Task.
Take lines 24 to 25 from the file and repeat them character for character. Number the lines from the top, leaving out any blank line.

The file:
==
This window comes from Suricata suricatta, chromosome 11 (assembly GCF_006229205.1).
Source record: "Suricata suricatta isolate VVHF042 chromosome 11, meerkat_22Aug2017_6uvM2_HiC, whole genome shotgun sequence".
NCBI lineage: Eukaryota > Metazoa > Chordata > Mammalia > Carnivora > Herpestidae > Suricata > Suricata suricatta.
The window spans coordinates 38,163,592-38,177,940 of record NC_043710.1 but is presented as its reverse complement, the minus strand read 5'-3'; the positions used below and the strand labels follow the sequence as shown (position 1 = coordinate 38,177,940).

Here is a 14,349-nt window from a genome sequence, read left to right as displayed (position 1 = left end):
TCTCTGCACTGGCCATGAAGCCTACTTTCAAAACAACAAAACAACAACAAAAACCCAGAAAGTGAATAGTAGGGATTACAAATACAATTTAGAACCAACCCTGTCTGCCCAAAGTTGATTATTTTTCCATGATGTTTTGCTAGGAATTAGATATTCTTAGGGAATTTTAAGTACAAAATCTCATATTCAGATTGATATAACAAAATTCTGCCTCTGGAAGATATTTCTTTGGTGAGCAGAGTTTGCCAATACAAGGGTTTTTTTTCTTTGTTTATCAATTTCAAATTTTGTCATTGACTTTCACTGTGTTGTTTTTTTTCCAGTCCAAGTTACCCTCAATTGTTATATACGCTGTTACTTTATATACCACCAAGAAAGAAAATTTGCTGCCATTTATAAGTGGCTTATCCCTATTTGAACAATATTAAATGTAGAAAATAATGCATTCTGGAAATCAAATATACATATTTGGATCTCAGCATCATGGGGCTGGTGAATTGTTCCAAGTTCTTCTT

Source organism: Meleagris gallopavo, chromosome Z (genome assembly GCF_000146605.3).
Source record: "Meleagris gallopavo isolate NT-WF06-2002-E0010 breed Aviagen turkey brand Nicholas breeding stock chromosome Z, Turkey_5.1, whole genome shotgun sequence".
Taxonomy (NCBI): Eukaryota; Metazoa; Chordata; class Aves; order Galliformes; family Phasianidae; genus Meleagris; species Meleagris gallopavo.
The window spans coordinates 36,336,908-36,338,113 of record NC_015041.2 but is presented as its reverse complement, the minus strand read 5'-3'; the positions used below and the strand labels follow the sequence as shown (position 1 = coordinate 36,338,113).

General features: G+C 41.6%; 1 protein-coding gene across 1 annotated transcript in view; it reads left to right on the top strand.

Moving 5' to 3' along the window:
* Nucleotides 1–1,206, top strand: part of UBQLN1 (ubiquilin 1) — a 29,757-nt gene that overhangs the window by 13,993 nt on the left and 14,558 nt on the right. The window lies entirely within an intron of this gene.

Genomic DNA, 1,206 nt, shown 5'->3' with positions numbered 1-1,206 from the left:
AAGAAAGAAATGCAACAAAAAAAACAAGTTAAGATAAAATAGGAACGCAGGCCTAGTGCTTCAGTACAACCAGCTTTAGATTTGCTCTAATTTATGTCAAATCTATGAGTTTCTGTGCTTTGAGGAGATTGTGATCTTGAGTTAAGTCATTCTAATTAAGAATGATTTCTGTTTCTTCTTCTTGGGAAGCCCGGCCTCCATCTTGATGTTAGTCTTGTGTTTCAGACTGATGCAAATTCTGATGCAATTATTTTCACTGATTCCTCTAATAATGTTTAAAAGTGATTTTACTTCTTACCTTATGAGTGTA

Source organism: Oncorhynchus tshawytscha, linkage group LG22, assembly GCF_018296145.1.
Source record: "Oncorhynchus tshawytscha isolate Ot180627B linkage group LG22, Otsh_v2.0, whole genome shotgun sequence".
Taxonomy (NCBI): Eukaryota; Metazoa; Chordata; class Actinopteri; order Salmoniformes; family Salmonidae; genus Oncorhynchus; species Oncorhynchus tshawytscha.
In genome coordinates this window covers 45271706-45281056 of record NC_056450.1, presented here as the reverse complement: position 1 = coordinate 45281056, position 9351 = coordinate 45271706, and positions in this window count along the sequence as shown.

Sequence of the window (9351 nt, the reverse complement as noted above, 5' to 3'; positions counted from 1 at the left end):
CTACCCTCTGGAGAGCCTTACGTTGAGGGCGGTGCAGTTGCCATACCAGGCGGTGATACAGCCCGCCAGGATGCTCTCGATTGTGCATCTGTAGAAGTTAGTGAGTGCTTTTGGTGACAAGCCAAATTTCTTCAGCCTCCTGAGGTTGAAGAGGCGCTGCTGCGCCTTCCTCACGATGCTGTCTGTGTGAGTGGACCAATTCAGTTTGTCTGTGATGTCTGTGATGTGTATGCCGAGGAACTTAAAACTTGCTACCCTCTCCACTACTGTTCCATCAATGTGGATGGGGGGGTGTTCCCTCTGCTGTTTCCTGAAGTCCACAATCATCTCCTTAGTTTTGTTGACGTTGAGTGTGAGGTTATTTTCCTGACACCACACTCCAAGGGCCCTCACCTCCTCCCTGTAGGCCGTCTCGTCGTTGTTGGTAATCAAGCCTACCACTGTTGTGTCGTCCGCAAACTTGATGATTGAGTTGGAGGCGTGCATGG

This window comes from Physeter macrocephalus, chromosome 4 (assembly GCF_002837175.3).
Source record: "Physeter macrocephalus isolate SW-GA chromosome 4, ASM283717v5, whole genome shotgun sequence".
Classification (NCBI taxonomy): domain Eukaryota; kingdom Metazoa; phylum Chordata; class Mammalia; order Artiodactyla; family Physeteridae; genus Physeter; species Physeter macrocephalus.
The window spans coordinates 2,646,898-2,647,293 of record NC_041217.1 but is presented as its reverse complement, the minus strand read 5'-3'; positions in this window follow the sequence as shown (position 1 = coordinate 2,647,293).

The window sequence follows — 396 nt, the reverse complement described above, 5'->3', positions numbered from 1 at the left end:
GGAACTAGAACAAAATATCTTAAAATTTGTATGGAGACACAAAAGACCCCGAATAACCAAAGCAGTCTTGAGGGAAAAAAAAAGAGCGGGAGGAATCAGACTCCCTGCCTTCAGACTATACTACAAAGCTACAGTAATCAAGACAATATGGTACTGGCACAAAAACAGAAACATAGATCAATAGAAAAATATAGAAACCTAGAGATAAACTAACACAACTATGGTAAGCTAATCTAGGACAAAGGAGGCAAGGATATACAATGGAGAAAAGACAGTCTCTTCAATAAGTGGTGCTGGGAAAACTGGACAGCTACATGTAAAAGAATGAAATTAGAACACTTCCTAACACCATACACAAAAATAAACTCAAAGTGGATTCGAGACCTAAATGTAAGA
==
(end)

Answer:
Classification (NCBI taxonomy): domain Eukaryota; kingdom Metazoa; phylum Chordata; class Mammalia; order Artiodactyla; family Physeteridae; genus Physeter; species Physeter macrocephalus.
The window spans coordinates 2,646,898-2,647,293 of record NC_041217.1 but is presented as its reverse complement, the minus strand read 5'-3'; positions in this window follow the sequence as shown (position 1 = coordinate 2,647,293).